It still sparks joy, but fashion collector says it’s time to cull
12th July 2019

Charlotte Smith isn't a sentimentalist but she's no Marie Kondo either.

The retired antiques dealer, who used to work in some of New York's most prestigious art galleries, is the custodian of one of Australia's – and the world's – most significant fashion collections. But the time has come to cull it to a more manageable size, from 8000 pieces to about 4000.

Charlotte Smith in the storage unit that houses her vast fashion collection. She hopes her sales will cut it down to half its present amount.Credit:Steven Siewert

"The collection gets bigger and bigger and it’s getting to the point there are boxes I have not opened for five years," says Smith, who divides the wares between her home in the Blue Mountains, west of Sydney, and a storage facility in the city's west.

For the past decade, Smith had dreams of opening a fashion museum to house the collection in regional Australia. She recruited star power to the board in the form of acclaimed designer Akira Isogawa and former Vogue editor Kirstie Clements. But it wasn't to be.

"I couldn’t get the government support financially or physically to help," she says. "I finally came to the conclusion that I have spent enough time and money on that and it was not meant to be. It was time to re-figure what I wanted to do as a career in the fashion world. I want to be more the face of the culture of fashion rather than the curator of a fashion museum."

To continue to fund the preservation of the collection, which ranges from the Victorian era to the modern day, Smith is holding sales in Sydney and Melbourne, to give collectors and enthusiasts (and perhaps the odd costume box custodian) an opportunity to buy a piece of fashion history at below-market prices.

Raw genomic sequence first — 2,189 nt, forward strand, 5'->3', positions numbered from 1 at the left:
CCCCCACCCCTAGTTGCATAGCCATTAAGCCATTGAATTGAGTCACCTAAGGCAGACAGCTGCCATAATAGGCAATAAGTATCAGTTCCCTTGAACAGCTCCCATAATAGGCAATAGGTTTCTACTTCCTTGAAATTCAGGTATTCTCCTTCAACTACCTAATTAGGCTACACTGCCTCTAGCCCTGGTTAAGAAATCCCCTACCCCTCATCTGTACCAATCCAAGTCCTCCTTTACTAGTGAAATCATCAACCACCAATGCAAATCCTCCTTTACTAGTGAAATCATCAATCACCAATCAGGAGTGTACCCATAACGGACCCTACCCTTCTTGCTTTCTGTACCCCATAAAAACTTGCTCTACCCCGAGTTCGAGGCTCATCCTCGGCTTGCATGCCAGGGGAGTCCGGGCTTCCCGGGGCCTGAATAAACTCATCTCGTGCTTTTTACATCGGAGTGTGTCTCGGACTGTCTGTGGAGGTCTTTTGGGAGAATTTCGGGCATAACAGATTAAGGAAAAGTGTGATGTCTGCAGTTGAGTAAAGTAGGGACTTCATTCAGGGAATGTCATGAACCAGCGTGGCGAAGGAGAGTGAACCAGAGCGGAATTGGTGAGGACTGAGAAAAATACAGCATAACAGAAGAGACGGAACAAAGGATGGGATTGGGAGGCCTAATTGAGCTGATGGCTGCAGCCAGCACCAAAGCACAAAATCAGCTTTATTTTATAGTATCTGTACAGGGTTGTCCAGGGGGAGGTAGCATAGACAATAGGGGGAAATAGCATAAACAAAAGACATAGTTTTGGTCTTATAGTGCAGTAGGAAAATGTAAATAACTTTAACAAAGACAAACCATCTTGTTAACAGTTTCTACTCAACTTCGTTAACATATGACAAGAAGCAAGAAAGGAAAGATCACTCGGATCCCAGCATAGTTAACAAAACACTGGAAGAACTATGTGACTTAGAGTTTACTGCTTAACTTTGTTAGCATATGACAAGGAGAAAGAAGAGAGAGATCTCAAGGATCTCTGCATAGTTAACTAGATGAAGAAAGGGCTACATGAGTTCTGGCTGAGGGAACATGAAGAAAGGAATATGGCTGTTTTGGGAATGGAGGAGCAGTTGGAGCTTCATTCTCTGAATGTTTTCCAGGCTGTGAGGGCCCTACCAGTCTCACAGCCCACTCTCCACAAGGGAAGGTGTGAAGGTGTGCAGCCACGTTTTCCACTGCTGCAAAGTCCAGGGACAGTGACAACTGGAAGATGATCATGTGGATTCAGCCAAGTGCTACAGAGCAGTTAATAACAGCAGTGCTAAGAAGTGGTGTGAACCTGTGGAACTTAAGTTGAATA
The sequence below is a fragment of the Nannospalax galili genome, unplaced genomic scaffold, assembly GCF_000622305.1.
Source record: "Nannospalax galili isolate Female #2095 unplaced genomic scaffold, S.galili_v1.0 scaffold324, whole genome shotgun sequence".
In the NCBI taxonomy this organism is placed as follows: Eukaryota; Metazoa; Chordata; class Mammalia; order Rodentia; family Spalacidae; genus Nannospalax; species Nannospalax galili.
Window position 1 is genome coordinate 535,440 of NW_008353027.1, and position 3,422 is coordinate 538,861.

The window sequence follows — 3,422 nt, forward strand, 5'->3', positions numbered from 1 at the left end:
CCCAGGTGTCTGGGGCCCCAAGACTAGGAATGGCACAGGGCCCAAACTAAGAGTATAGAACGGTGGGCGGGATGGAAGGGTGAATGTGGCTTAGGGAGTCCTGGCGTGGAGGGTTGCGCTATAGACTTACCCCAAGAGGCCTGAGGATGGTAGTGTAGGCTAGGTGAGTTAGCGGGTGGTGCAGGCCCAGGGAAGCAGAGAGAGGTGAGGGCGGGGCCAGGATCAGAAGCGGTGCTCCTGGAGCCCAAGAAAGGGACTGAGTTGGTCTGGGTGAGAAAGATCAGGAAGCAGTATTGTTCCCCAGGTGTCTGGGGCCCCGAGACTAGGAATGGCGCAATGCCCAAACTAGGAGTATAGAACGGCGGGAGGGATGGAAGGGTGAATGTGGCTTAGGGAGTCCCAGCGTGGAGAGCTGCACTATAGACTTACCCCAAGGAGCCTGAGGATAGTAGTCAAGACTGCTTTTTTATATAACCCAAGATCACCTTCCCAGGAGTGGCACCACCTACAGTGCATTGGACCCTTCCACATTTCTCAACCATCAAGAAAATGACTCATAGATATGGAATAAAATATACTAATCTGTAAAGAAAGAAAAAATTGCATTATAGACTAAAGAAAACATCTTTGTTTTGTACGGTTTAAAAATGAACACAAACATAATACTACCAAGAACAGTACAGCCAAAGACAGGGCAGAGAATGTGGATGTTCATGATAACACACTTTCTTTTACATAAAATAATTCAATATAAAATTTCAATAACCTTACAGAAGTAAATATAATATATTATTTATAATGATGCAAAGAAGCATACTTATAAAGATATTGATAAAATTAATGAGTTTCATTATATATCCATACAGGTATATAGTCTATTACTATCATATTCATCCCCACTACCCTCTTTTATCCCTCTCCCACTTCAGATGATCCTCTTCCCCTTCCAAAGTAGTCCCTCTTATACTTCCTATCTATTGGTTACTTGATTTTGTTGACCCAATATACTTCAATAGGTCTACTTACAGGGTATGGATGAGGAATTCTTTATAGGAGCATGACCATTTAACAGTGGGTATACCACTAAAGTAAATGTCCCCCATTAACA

For the sale, Smith partnered with the Australian Fashion Council and the Billy Blue College of Design, meaning that students will get first dibs on items before doors open to the public. Smith says items of significance will start at about $65 and go up to $1000.

"It’s about getting it out, keeping what I feel I can use, sharing it with people who will find it inspiring to own a piece of fashion history," she says.

Charlotte Smith holds a 1950s dress that will be part of the sale. Credit:Steven Siewert

US-born Smith, who moved to Australia from England for love in the late 1990s, inherited the original collection in 2004 from her aunt, Doris Darnell, and has added to it through bequests and items she bought at auctions and op shops.

In the late 1930s, Darnell, who died in 2009, worked as a librarian in Philadelphia, and women would offer her their most treasured pieces, including Victorian-era wedding gowns and 19th-century couture.

Many of the pieces come with detailed notes, and some of them made it into a 2017 book, One Enchanted Evening.

Smith is adamant that she will never sell pieces she was donated by people.

"Things gifted to the collection are not in the sale. They have a different story to tell in the collection. It’s predominantly pieces that came from my godmother, pieces I have bought for catwalk [parades] … it’s a real mix," she says.

The sale is on July 19-20 (Sydney) and July 26-27 (Melbourne) at the Billy Blue College of Design. For details, see

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